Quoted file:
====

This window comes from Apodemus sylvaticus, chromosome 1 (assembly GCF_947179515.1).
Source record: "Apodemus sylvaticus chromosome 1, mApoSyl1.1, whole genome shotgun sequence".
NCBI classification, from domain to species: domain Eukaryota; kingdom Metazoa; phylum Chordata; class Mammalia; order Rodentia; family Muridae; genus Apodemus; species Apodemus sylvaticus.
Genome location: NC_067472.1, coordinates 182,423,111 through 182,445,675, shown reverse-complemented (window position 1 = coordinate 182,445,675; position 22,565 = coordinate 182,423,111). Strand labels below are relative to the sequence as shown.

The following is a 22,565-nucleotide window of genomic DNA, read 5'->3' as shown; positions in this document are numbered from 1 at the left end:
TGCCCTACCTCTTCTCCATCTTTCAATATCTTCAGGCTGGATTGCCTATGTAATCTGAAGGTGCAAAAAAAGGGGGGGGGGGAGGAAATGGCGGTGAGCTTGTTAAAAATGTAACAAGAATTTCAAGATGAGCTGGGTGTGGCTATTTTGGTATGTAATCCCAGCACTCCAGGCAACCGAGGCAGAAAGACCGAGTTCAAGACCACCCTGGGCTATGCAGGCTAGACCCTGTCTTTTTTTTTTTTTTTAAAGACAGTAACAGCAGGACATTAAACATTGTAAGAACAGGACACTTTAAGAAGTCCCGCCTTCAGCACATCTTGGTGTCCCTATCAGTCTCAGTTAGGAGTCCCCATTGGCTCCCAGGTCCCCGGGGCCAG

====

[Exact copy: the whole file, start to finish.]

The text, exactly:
This window comes from Apodemus sylvaticus, chromosome 1 (assembly GCF_947179515.1).
Source record: "Apodemus sylvaticus chromosome 1, mApoSyl1.1, whole genome shotgun sequence".
NCBI classification, from domain to species: domain Eukaryota; kingdom Metazoa; phylum Chordata; class Mammalia; order Rodentia; family Muridae; genus Apodemus; species Apodemus sylvaticus.
Genome location: NC_067472.1, coordinates 182,423,111 through 182,445,675, shown reverse-complemented (window position 1 = coordinate 182,445,675; position 22,565 = coordinate 182,423,111). Strand labels below are relative to the sequence as shown.

The following is a 22,565-nucleotide window of genomic DNA, read 5'->3' as shown; positions in this document are numbered from 1 at the left end:
TGCCCTACCTCTTCTCCATCTTTCAATATCTTCAGGCTGGATTGCCTATGTAATCTGAAGGTGCAAAAAAAGGGGGGGGGGGAGGAAATGGCGGTGAGCTTGTTAAAAATGTAACAAGAATTTCAAGATGAGCTGGGTGTGGCTATTTTGGTATGTAATCCCAGCACTCCAGGCAACCGAGGCAGAAAGACCGAGTTCAAGACCACCCTGGGCTATGCAGGCTAGACCCTGTCTTTTTTTTTTTTTTTAAAGACAGTAACAGCAGGACATTAAACATTGTAAGAACAGGACACTTTAAGAAGTCCCGCCTTCAGCACATCTTGGTGTCCCTATCAGTCTCAGTTAGGAGTCCCCATTGGCTCCCAGGTCCCCGGGGCCAG